From rice pilaf to desserts, Basmati rice is a quintessential ingredient in many popular South Asian and West Asian dishes. India’s basmati rice exports comprise 65% of the global market and are one of the country’s most lucrative export products. According to experts, while Pakistan boasts of the lion’s share in the European Union and the United Kingdom, Indian basmati rice dominates markets in Iran, Saudi Arabia and other countries in the West Asian region, considering the latter’s preference for Indian rice grains that are harder and don’t break easily when cooked for a long time.

Is Pak stealing Indian secrets to boost basmati exports?

Is Pak stealing Indian secrets to boost basmati exports?© Provided by The Times of India

Although India’s basmati rice exports totalled a record high of 4.9 million metric tons and $5.4 billion in revenue in 2023, experts anticipate a decline in 2024, owing to low rainfall this year, shipping issues in the Red Sea, and restrictions imposed by the Indian government last year on the export of non-basmati white rice. Indian exporters also claim that the government increasing the minimum export price (MEP) to $1,200 per metric ton (from $950) has also had an impact on basmati rice traders.

Conversely, it is estimated that Pakistan’s rice exports may escalate to 5.0 million metric tons this year, a significant increase from the previous year’s 3.7 million tons.

Experts peg this statistic to two major factors. One is the revival of basmati rice production in Pakistan, as more and more land is being allocated for the cultivation of the aromatic rice. The second factor is the declining value of the Pakistani rupee, which puts their exports at a more competitive price in the international market. A depreciated Pakistani rupee, for instance, pegs the export price of Pakistan’s Super Kernel basmati brown rice at $825-875 per tonne. In comparison, India’s equivalent PB-1 brown rice is being exported at $1,000-1,075 per tonne.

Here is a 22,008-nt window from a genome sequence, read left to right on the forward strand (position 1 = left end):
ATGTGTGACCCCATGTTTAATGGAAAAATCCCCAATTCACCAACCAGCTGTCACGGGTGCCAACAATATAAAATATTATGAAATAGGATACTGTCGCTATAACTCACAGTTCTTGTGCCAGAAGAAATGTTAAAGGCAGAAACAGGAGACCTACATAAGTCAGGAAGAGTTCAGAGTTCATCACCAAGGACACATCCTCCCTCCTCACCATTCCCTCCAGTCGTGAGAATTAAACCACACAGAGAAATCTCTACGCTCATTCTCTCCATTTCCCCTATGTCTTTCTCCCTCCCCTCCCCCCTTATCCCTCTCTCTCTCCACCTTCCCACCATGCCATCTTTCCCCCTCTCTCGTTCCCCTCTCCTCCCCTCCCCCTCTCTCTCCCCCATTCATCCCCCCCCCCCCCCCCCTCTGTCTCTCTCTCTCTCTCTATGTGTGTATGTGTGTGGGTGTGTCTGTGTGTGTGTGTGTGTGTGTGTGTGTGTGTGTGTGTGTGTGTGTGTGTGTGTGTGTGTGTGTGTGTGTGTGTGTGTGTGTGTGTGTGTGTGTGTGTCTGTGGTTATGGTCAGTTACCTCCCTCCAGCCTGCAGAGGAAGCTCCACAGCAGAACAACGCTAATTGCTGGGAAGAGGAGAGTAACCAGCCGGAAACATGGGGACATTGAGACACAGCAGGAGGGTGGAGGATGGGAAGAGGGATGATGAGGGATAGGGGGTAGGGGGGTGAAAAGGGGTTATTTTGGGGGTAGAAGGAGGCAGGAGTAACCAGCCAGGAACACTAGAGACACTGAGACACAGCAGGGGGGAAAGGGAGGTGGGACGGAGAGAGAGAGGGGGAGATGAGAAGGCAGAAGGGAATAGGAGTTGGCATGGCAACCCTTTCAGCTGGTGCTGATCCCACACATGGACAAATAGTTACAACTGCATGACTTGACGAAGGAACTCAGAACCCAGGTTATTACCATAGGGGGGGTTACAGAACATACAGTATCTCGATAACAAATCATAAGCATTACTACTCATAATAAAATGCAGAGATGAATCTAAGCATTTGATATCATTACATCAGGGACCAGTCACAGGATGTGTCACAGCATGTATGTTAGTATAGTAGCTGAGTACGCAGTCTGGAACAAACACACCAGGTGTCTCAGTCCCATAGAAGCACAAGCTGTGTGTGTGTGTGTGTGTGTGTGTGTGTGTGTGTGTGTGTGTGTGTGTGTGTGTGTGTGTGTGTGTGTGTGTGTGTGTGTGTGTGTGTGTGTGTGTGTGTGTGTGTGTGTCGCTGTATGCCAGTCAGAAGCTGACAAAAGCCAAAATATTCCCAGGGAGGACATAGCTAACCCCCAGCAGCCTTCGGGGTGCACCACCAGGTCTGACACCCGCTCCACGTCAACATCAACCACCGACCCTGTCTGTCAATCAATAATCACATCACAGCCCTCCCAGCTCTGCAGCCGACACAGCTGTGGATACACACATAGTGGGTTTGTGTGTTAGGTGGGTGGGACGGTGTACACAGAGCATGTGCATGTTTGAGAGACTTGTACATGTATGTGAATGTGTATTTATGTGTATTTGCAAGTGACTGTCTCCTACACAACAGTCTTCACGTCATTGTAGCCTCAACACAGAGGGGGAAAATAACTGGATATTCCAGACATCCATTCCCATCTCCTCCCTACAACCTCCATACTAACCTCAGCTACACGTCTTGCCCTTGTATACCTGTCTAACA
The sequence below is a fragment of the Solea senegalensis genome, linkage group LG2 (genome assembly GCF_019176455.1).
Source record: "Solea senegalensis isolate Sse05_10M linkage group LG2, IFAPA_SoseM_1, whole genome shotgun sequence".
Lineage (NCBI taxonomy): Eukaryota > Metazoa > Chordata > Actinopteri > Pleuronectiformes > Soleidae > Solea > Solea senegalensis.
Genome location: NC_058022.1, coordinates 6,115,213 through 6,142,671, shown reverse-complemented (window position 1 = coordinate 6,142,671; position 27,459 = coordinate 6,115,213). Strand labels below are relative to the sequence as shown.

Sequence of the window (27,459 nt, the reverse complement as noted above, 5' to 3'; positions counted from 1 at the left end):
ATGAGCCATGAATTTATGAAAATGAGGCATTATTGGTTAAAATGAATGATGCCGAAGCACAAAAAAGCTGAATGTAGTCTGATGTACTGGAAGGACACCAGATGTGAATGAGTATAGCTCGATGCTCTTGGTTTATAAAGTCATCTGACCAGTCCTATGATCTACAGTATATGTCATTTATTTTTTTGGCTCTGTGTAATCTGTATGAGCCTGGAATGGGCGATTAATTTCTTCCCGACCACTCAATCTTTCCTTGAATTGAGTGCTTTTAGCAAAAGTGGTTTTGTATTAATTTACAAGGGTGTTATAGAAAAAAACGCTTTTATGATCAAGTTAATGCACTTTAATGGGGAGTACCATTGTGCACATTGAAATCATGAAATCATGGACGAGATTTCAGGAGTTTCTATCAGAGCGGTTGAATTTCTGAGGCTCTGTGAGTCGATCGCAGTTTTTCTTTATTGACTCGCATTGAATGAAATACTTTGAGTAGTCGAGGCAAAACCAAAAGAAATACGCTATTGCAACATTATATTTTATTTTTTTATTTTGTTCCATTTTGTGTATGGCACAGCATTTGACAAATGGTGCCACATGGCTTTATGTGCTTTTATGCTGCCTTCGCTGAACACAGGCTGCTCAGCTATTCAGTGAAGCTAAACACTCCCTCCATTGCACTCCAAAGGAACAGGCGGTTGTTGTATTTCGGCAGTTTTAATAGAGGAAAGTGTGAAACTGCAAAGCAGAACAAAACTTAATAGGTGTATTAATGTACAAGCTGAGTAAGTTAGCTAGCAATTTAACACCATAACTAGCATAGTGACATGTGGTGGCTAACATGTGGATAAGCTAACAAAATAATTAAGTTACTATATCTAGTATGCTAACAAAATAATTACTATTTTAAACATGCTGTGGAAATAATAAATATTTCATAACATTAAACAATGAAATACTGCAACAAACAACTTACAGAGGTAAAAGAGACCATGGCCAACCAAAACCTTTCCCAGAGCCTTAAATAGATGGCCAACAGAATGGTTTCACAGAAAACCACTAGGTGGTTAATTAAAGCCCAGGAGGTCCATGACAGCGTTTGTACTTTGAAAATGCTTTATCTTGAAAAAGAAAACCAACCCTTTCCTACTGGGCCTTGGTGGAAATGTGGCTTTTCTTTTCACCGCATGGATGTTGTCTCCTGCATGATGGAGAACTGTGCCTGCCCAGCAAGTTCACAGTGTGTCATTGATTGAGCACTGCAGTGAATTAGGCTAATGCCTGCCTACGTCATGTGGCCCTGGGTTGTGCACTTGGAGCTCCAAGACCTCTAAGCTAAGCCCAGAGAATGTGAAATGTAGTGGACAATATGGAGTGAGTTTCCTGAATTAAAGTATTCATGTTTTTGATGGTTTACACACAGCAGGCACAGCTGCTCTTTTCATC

Controversies between India and Pakistan over Basmati’s GI tag

This is not the first time basmati rice has led India and Pakistan to a diplomatic crisis. In 2018, when Indian Basmati exports to the European Union declined significantly in favour of Pakistan, New Delhi sought a Protected Geographical Indication (PGI) from the European Commission to gain exclusive rights to the term “Basmati” within the EU.

According to the European Union website, a geographical indication (GI) tag enables the protection of a product that has a unique link with its geographical origin. The tag prevents misuse or imitation and offers a guarantee to consumers of their specific geographical origin and product characteristics that can be uniquely attributable to the place of origin.

Is Pak stealing Indian secrets to boost basmati exports?

Is Pak stealing Indian secrets to boost basmati exports?© Provided by The Times of India

Between 2004 and 2005, after Darjeeling tea became the first GI-tagged product in India, tea sellers in India enjoyed a significant surge in prices. Similarly, in France, producers of the Champagne from the French region boast higher prices for the GI-tagged champagne.

However, trouble started when Pakistan applied to the European Commission for a GI tag for its basmati rice in 2023. While the Indian application for the GI tag remained under scrutiny, the European Commission database had registered Pakistan’s GI application in eAmbrosia even before Pakistan published its definition of basmati rice — a prerequisite for getting a GI tag.

The European Commission was then accused of favouring Pakistan’s GI tag application in a bid to strongarm India during their then-ongoing talks on a Free Trade Agreement (FTA). The international body also reportedly tried to persuade India to modify its GI tag application and include Pakistani regions that also grow basmati. Alternatively, they had also suggested India and Pakistan jointly submit a new application for a single registration for Basmati. QR Code

Published Date: April 19, 2024